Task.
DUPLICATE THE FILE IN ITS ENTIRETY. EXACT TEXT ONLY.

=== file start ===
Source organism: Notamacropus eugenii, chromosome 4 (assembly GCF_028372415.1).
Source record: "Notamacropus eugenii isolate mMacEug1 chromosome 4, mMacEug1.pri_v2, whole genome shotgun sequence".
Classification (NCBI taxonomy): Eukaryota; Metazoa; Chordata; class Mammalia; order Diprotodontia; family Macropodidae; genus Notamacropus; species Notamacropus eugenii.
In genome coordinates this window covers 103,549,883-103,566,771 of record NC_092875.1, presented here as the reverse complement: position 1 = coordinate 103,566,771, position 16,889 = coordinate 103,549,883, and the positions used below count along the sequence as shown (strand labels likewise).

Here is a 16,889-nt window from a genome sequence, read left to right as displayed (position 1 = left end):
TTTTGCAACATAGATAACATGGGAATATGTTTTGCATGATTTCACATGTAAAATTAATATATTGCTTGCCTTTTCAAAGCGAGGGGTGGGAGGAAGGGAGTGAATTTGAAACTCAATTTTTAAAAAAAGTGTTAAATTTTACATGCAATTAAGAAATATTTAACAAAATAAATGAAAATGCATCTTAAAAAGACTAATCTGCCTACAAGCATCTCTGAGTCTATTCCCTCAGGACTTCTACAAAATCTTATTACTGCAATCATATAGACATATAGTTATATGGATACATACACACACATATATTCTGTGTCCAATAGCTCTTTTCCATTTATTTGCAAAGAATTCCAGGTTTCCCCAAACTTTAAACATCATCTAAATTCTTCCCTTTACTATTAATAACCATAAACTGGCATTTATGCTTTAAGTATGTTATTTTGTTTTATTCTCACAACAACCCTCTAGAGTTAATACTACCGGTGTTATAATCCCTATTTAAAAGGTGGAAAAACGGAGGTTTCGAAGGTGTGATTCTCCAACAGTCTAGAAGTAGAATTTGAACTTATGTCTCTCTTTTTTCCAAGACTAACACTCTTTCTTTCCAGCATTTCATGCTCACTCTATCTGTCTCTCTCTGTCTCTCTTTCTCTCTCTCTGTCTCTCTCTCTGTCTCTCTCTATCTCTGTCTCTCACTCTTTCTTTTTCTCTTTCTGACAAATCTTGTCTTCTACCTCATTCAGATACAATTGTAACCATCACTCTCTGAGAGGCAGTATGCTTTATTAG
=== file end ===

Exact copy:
Source organism: Notamacropus eugenii, chromosome 4 (assembly GCF_028372415.1).
Source record: "Notamacropus eugenii isolate mMacEug1 chromosome 4, mMacEug1.pri_v2, whole genome shotgun sequence".
Classification (NCBI taxonomy): Eukaryota; Metazoa; Chordata; class Mammalia; order Diprotodontia; family Macropodidae; genus Notamacropus; species Notamacropus eugenii.
In genome coordinates this window covers 103,549,883-103,566,771 of record NC_092875.1, presented here as the reverse complement: position 1 = coordinate 103,566,771, position 16,889 = coordinate 103,549,883, and the positions used below count along the sequence as shown (strand labels likewise).

Here is a 16,889-nt window from a genome sequence, read left to right as displayed (position 1 = left end):
TTTTGCAACATAGATAACATGGGAATATGTTTTGCATGATTTCACATGTAAAATTAATATATTGCTTGCCTTTTCAAAGCGAGGGGTGGGAGGAAGGGAGTGAATTTGAAACTCAATTTTTAAAAAAAGTGTTAAATTTTACATGCAATTAAGAAATATTTAACAAAATAAATGAAAATGCATCTTAAAAAGACTAATCTGCCTACAAGCATCTCTGAGTCTATTCCCTCAGGACTTCTACAAAATCTTATTACTGCAATCATATAGACATATAGTTATATGGATACATACACACACATATATTCTGTGTCCAATAGCTCTTTTCCATTTATTTGCAAAGAATTCCAGGTTTCCCCAAACTTTAAACATCATCTAAATTCTTCCCTTTACTATTAATAACCATAAACTGGCATTTATGCTTTAAGTATGTTATTTTGTTTTATTCTCACAACAACCCTCTAGAGTTAATACTACCGGTGTTATAATCCCTATTTAAAAGGTGGAAAAACGGAGGTTTCGAAGGTGTGATTCTCCAACAGTCTAGAAGTAGAATTTGAACTTATGTCTCTCTTTTTTCCAAGACTAACACTCTTTCTTTCCAGCATTTCATGCTCACTCTATCTGTCTCTCTCTGTCTCTCTTTCTCTCTCTCTGTCTCTCTCTCTGTCTCTCTCTATCTCTGTCTCTCACTCTTTCTTTTTCTCTTTCTGACAAATCTTGTCTTCTACCTCATTCAGATACAATTGTAACCATCACTCTCTGAGAGGCAGTATGCTTTATTAG